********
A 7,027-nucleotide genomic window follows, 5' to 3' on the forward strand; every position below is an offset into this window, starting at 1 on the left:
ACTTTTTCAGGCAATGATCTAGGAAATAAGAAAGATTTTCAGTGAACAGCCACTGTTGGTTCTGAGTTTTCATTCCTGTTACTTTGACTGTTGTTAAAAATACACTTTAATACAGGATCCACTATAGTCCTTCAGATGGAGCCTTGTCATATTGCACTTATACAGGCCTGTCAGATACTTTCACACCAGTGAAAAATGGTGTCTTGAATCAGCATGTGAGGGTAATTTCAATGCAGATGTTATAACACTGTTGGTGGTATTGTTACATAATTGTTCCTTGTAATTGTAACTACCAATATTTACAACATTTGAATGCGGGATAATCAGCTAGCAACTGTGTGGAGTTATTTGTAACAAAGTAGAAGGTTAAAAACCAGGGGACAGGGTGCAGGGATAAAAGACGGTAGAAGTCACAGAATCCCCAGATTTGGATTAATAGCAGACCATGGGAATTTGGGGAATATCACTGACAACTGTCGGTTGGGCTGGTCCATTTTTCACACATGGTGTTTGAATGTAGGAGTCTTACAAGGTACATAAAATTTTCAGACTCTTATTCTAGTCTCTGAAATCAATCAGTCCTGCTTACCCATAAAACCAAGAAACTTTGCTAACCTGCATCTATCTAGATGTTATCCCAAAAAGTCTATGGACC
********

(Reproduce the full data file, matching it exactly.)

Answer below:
A 7,027-nucleotide genomic window follows, 5' to 3' on the forward strand; every position below is an offset into this window, starting at 1 on the left:
ACTTTTTCAGGCAATGATCTAGGAAATAAGAAAGATTTTCAGTGAACAGCCACTGTTGGTTCTGAGTTTTCATTCCTGTTACTTTGACTGTTGTTAAAAATACACTTTAATACAGGATCCACTATAGTCCTTCAGATGGAGCCTTGTCATATTGCACTTATACAGGCCTGTCAGATACTTTCACACCAGTGAAAAATGGTGTCTTGAATCAGCATGTGAGGGTAATTTCAATGCAGATGTTATAACACTGTTGGTGGTATTGTTACATAATTGTTCCTTGTAATTGTAACTACCAATATTTACAACATTTGAATGCGGGATAATCAGCTAGCAACTGTGTGGAGTTATTTGTAACAAAGTAGAAGGTTAAAAACCAGGGGACAGGGTGCAGGGATAAAAGACGGTAGAAGTCACAGAATCCCCAGATTTGGATTAATAGCAGACCATGGGAATTTGGGGAATATCACTGACAACTGTCGGTTGGGCTGGTCCATTTTTCACACATGGTGTTTGAATGTAGGAGTCTTACAAGGTACATAAAATTTTCAGACTCTTATTCTAGTCTCTGAAATCAATCAGTCCTGCTTACCCATAAAACCAAGAAACTTTGCTAACCTGCATCTATCTAGATGTTATCCCAAAAAGTCTATGGACC